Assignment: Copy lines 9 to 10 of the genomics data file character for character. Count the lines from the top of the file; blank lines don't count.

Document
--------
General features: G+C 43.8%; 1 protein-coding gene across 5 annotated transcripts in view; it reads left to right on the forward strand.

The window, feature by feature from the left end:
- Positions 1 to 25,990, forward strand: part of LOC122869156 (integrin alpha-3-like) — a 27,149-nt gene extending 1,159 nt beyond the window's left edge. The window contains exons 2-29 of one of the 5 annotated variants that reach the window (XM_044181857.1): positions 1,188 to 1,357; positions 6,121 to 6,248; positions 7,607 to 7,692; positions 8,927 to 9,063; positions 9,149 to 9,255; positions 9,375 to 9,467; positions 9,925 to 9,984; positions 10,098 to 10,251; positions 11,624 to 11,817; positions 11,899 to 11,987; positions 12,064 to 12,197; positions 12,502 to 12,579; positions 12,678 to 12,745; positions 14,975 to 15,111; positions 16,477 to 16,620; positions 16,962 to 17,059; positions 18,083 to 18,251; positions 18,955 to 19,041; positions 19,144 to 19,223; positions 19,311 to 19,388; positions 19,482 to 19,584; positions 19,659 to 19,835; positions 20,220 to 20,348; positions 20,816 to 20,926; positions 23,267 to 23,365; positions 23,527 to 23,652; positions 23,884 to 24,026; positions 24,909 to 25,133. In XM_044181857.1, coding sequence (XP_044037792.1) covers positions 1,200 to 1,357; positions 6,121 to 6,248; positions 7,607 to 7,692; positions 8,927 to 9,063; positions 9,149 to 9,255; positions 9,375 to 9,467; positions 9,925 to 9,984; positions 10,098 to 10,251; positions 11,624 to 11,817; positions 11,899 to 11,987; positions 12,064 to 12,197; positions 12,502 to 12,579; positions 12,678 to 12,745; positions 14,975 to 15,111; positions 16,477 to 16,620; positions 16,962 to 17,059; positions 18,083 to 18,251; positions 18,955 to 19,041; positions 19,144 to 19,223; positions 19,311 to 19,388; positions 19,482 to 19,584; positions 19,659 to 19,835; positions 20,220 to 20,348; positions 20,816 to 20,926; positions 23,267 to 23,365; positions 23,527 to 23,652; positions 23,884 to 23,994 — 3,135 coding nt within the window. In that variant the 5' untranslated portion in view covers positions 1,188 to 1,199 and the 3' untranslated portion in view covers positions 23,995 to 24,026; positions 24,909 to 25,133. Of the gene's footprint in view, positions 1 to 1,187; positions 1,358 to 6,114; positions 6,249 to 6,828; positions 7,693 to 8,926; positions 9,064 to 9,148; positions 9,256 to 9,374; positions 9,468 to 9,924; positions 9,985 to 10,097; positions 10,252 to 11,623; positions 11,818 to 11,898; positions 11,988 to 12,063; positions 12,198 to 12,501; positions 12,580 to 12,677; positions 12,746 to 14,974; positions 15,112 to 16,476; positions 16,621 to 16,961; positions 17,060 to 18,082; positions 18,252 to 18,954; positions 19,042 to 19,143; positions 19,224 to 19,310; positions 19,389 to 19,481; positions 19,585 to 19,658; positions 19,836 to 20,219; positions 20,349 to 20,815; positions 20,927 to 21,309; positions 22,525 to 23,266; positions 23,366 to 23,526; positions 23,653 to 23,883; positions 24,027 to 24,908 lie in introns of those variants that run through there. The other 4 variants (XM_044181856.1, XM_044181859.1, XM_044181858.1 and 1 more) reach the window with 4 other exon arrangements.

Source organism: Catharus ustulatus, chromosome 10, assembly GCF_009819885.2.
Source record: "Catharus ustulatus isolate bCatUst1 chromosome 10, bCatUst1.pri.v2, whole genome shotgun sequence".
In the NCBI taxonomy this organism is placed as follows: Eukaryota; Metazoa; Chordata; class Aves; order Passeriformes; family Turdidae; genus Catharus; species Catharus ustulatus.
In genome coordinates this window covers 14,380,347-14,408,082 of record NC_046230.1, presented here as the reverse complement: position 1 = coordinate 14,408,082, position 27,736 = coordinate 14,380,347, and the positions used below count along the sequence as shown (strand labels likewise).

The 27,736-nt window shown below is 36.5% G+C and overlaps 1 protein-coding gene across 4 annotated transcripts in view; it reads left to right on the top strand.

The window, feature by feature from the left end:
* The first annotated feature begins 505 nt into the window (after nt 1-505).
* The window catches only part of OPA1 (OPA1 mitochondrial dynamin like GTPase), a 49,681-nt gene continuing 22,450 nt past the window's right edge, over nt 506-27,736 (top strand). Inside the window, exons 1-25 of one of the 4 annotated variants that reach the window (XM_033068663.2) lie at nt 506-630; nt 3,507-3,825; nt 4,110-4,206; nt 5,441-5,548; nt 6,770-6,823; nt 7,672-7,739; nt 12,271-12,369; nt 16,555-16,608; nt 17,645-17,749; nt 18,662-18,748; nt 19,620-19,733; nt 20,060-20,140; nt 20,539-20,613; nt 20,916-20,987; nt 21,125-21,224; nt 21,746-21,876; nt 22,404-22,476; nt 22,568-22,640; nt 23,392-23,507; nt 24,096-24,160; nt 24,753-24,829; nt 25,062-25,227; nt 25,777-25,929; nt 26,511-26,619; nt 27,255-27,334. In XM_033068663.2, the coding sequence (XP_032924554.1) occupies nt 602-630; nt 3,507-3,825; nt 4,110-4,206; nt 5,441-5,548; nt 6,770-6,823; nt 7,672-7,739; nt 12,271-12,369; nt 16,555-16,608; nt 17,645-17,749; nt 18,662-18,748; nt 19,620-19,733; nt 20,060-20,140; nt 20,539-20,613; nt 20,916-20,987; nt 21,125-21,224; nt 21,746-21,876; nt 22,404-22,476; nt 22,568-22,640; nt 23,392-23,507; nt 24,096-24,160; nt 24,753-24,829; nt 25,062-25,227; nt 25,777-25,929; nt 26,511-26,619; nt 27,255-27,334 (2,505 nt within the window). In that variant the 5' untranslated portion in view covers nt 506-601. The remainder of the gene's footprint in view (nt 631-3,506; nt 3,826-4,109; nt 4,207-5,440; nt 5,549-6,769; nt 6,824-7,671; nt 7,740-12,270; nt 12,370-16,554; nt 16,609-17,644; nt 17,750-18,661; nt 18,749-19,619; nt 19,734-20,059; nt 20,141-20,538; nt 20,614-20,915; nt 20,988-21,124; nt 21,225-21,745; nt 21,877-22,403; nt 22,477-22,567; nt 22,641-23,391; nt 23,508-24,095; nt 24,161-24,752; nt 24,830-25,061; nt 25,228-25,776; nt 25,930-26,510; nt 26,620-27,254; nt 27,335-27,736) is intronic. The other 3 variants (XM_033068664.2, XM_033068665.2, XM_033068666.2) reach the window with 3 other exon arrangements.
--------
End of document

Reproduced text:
The window, feature by feature from the left end:
* The first annotated feature begins 505 nt into the window (after nt 1-505).